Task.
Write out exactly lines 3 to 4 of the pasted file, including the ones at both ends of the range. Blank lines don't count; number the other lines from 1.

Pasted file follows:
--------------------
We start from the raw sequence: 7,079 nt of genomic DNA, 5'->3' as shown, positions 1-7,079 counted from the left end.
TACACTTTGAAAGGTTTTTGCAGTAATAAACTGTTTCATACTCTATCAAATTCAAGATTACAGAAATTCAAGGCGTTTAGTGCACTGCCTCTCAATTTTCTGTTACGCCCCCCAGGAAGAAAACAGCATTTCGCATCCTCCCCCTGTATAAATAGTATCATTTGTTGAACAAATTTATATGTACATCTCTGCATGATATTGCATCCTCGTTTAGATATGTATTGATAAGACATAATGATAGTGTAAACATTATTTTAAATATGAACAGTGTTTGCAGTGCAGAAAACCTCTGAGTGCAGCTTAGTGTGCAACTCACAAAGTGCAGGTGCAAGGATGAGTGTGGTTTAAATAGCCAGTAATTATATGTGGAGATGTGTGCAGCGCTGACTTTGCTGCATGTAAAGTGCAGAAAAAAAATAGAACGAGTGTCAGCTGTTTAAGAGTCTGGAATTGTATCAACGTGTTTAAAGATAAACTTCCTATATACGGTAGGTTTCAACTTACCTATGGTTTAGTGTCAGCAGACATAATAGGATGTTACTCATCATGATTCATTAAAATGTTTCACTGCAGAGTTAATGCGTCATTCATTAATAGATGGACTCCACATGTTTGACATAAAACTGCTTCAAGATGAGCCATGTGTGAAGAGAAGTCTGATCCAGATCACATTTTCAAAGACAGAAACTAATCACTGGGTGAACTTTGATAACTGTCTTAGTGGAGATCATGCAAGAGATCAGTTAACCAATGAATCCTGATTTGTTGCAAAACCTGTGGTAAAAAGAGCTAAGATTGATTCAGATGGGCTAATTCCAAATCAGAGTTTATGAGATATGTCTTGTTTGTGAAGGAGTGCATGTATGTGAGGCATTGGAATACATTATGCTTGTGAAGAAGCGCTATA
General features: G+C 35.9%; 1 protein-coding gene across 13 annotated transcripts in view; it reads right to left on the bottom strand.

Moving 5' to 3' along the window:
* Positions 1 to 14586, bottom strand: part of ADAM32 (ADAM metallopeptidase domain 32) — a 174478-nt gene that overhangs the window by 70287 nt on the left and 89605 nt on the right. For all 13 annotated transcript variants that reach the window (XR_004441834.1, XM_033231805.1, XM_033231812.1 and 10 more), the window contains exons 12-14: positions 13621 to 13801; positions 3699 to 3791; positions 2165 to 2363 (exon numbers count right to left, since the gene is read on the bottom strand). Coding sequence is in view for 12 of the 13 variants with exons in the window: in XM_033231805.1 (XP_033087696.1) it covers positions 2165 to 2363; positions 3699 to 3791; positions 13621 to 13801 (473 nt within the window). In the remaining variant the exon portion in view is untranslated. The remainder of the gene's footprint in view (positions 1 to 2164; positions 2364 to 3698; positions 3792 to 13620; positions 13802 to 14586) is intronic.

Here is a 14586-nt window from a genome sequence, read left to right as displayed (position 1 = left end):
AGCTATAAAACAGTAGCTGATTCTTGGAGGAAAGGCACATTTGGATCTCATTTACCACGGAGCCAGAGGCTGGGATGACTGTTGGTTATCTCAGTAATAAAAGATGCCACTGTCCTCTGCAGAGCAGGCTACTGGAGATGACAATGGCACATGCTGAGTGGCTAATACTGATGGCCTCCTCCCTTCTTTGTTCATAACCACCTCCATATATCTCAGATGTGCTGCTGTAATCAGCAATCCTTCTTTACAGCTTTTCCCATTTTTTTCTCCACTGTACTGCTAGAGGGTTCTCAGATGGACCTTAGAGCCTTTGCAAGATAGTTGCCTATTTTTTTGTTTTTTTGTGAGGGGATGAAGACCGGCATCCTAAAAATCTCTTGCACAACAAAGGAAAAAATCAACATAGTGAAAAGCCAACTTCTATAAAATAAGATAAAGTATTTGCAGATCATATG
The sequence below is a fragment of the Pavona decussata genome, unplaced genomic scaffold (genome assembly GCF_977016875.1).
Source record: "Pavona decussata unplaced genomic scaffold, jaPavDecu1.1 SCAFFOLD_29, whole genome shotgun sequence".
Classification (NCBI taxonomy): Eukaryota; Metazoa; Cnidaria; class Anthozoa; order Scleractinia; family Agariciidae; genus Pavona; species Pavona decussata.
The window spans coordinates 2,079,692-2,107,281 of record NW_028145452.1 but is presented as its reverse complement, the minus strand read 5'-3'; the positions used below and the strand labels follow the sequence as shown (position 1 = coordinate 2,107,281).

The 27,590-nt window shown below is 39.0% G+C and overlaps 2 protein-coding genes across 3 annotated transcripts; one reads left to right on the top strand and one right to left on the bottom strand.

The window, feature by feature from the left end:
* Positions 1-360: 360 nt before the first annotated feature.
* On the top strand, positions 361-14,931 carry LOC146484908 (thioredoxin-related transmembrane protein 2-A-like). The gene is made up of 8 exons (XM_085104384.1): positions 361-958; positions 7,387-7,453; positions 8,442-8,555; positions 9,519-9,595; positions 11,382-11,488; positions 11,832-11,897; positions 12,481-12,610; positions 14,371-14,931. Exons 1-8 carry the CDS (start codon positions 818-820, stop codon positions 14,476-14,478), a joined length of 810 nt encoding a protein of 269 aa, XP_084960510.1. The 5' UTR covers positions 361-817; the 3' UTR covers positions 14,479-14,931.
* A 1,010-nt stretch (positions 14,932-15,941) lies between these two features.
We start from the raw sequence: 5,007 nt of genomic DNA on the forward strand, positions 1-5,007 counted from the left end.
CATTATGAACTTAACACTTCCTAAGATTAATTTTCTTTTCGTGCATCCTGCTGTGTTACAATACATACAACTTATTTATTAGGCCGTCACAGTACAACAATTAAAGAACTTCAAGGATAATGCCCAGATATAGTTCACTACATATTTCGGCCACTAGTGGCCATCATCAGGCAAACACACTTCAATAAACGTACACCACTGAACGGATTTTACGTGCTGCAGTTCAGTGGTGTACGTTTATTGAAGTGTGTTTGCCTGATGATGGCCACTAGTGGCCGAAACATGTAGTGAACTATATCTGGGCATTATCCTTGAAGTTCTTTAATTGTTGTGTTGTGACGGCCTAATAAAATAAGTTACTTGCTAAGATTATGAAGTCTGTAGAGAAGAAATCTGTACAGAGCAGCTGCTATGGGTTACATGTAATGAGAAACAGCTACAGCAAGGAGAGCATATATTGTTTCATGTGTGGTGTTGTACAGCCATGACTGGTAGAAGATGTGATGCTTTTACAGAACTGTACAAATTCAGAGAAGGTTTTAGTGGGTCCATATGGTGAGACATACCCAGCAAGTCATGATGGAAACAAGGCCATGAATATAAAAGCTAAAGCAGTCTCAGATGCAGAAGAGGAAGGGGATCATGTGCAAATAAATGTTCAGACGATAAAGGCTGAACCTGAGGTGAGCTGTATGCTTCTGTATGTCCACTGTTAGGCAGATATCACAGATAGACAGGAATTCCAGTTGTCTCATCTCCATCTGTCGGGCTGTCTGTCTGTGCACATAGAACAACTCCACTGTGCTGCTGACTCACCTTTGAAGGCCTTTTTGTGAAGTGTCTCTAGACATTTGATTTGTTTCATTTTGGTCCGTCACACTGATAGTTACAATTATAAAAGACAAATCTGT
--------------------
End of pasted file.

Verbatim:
General features: G+C 35.9%; 1 protein-coding gene across 13 annotated transcripts in view; it reads right to left on the bottom strand.

Moving 5' to 3' along the window: